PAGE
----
Support Vector Machines

A Visualization


This website was created as part of the digitalization project "Webtools for teaching" at Frankfurt University of Applied Sciences (FRA UAS). "Computer-based visualization systems provide visual representations of datasets designed to help people carry out tasks more effectively." External representation replaces cognition with perception. We hope that our interactive visualization will make the SVM easier to understand for you.

SVM Settings


    1. Why?
    2. How?
    3. Kernels
    4. Parameters
    5. References

    Why SVM?

    The Support Vector Machine (SVM) is one of the most modern technique used for regression-and classification problems. The SVM is a supervised learning model. In this approach we are given a set of input vectors ($x_n$) paired with corresponding target values ($t_n$). The goal is to "learn" a model made out of these training set to make correct predictions of t for newly presented input data $x$. In classification, $t$ is discrete and represented as class labels. In regression $t$ is a continuous variable. The prediction $y(x,w)$ is expressed as the following linear model: $$ \begin{equation} y(x,w) = \sum_{m=0}^{M} w_m \phi_m(x) = w^T\phi \label{ref1} \end{equation} $$ Here, $\phi_{m}(x)$ are basis functions and the parameters ${w_m}$ are the associated weights.

    How SVM works

    There are different types of the SVM: in the classification case, there is the original one the Maximal Margin Classifier, the kernelized version, the soft-margin version and the soft-margin kernelized version which combines the first 3 versions and is used most frequently. In the regression case there is the Support Vector Regression (SVR). However, all SVMs are basically a specialization of (\ref{ref1}) and make predictions based on the following function: $$ \begin{equation} y(x,w)=\sum_{i=1}^{N}w_{i}K(x,x_i)+w_0 \label{ref2} \end{equation} $$ where K stands for kernel functions.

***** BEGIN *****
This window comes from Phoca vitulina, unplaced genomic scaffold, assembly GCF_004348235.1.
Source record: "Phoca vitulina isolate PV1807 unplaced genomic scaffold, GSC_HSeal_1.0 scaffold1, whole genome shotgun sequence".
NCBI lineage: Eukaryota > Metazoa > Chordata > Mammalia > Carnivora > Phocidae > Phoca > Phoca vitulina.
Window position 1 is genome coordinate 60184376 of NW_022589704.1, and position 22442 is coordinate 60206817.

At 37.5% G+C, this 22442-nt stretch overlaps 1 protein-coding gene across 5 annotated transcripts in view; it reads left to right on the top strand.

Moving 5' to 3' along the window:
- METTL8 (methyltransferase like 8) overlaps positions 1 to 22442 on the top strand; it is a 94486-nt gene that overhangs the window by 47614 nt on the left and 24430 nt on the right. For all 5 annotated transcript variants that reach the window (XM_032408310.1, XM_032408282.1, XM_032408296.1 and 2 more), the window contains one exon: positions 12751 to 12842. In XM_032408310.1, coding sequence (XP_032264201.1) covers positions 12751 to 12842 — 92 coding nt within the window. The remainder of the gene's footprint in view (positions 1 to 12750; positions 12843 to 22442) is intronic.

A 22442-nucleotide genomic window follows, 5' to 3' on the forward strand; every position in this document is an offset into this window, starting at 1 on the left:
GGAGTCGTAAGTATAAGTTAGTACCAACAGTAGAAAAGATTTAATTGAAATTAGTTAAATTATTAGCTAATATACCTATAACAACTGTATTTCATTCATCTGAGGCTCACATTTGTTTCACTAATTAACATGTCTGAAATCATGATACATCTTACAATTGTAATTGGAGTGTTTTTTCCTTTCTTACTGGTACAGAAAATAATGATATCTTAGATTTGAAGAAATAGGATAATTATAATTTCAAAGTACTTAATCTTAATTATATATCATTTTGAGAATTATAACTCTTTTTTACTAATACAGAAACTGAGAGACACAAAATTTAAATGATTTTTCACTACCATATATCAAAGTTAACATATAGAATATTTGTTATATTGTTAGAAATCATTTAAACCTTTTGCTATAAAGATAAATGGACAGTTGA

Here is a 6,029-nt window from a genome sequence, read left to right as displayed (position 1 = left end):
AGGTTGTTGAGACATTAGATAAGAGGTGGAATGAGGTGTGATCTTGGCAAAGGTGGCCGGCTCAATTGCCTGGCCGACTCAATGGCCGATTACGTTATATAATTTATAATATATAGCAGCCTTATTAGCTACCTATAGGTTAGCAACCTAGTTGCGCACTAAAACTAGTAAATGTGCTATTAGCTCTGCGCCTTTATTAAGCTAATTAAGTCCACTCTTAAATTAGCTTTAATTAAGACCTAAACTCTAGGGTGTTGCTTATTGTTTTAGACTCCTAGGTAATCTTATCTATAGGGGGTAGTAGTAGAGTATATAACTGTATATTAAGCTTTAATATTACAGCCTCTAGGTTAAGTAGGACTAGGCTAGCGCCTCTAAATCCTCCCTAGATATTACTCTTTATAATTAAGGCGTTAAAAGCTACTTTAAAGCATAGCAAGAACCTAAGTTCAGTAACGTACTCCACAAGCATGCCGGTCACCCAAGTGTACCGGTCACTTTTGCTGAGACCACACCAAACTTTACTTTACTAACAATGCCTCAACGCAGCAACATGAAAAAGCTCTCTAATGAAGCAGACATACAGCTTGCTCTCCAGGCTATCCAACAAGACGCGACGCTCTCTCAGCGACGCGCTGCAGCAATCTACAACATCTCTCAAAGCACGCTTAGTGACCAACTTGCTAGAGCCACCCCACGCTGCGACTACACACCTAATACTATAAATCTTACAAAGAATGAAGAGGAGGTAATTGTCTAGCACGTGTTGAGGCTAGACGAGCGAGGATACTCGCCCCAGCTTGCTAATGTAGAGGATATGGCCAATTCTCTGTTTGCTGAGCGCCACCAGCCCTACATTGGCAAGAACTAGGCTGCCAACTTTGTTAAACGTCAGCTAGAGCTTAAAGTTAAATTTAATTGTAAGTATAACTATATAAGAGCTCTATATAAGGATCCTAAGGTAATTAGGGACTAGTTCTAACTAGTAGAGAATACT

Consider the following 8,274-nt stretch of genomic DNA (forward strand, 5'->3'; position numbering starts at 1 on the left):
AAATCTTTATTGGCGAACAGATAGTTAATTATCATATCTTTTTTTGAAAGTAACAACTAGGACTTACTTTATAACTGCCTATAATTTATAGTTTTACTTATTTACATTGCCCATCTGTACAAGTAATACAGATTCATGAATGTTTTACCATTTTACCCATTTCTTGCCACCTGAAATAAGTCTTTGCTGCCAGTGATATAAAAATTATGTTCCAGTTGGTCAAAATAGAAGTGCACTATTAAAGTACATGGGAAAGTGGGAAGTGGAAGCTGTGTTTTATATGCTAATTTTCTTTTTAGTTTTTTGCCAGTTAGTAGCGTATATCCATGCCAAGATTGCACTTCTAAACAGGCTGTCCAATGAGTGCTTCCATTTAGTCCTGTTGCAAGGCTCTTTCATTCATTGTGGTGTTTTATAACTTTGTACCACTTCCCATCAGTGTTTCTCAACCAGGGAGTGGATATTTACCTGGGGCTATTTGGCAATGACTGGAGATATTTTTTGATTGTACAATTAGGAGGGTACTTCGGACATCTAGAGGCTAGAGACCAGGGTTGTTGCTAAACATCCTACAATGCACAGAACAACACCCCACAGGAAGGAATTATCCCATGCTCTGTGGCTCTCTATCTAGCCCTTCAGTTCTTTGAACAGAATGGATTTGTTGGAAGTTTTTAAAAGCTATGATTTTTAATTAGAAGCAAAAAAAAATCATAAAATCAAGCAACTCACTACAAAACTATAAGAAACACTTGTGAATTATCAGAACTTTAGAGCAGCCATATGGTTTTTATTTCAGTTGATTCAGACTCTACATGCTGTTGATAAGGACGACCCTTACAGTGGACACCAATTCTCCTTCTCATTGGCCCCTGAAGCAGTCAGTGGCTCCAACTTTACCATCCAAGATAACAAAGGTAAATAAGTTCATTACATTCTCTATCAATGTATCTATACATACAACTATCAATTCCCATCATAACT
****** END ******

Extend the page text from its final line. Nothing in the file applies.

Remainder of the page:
The SVM searches for the optimal hyperplane that best separates the data by maximizing the margin. Maximizing the margin is an optimization problem that is equivalent to minimizing the norm of the weight vector: $$ \begin{equation} minimize_{w,b} \space \frac{1} {2} ||w||^2 \end{equation} $$ subject to $$ \begin{equation} y_{i}(w * x_{i} + b)-1 \geq 0, \space i=1,...,m \label{ref3} \end{equation} $$ The convex quadratic optimization problem from (\ref{ref3}) can be solved by lagrange multipliers: $$ \begin{equation} \mathcal{L}(w,b,\alpha) = \mathcal{f}(w)-\sum_{i=1}^{m}\alpha_{i}g_{i}(w,b) \end{equation} $$ $$ \begin{equation} \mathcal{L}(w,b,\alpha) = \frac{1}{2}||w||^{2}-\sum_{i=1}^{m}\alpha_{i}[y_{i}(w*x_{i}+b)-1] \end{equation} $$ $$ \begin{equation} \min_{w,b} \space \max_{a} \mathcal{L}(w,b,\alpha) \end{equation} $$ subject to $$ \begin{equation} \alpha_{i}\geq0, \space i=1,...,m \label{ref4} \end{equation} $$ The problem from (\ref{ref4}) can then be rewritten in dual form and becomes a Wolfe Dual Problem. In this way the parameters $w$ and $b$ can be found: $$ \begin{equation} w=\sum_{i=1}^{m}\alpha_{i}y_{i}x_{i} \label{ref5} \end{equation} $$ $$ \begin{equation} b=y_{i}-w*x_{i} \label{ref6} \end{equation} $$